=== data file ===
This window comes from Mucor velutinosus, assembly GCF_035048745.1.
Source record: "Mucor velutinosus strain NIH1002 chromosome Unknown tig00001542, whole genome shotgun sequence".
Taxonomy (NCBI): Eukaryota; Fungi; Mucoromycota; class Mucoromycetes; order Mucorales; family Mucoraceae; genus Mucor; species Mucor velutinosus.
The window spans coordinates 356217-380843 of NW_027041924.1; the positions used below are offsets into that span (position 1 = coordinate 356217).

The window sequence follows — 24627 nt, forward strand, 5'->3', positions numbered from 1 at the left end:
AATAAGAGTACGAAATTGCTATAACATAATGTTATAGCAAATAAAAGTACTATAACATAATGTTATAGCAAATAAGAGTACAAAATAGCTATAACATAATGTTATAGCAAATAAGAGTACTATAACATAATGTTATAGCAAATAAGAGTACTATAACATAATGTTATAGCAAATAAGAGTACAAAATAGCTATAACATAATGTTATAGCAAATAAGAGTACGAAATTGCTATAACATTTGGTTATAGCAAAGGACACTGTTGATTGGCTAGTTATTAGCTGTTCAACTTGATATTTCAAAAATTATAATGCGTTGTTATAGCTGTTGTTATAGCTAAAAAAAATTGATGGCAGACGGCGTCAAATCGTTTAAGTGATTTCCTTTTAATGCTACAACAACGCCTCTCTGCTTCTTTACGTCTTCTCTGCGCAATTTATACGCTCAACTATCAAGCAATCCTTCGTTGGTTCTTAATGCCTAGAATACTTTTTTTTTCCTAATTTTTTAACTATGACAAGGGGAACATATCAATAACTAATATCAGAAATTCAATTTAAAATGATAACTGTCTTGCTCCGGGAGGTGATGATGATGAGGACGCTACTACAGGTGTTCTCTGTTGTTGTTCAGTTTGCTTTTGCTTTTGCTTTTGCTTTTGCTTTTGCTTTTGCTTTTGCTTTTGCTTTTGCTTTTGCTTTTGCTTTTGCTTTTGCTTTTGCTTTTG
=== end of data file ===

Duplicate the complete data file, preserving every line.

This window comes from Mucor velutinosus, assembly GCF_035048745.1.
Source record: "Mucor velutinosus strain NIH1002 chromosome Unknown tig00001542, whole genome shotgun sequence".
Taxonomy (NCBI): Eukaryota; Fungi; Mucoromycota; class Mucoromycetes; order Mucorales; family Mucoraceae; genus Mucor; species Mucor velutinosus.
The window spans coordinates 356217-380843 of NW_027041924.1; the positions used below are offsets into that span (position 1 = coordinate 356217).

The window sequence follows — 24627 nt, forward strand, 5'->3', positions numbered from 1 at the left end:
AATAAGAGTACGAAATTGCTATAACATAATGTTATAGCAAATAAAAGTACTATAACATAATGTTATAGCAAATAAGAGTACAAAATAGCTATAACATAATGTTATAGCAAATAAGAGTACTATAACATAATGTTATAGCAAATAAGAGTACTATAACATAATGTTATAGCAAATAAGAGTACAAAATAGCTATAACATAATGTTATAGCAAATAAGAGTACGAAATTGCTATAACATTTGGTTATAGCAAAGGACACTGTTGATTGGCTAGTTATTAGCTGTTCAACTTGATATTTCAAAAATTATAATGCGTTGTTATAGCTGTTGTTATAGCTAAAAAAAATTGATGGCAGACGGCGTCAAATCGTTTAAGTGATTTCCTTTTAATGCTACAACAACGCCTCTCTGCTTCTTTACGTCTTCTCTGCGCAATTTATACGCTCAACTATCAAGCAATCCTTCGTTGGTTCTTAATGCCTAGAATACTTTTTTTTTCCTAATTTTTTAACTATGACAAGGGGAACATATCAATAACTAATATCAGAAATTCAATTTAAAATGATAACTGTCTTGCTCCGGGAGGTGATGATGATGAGGACGCTACTACAGGTGTTCTCTGTTGTTGTTCAGTTTGCTTTTGCTTTTGCTTTTGCTTTTGCTTTTGCTTTTGCTTTTGCTTTTGCTTTTGCTTTTGCTTTTGCTTTTGCTTTTGCTTTTGCTTTTG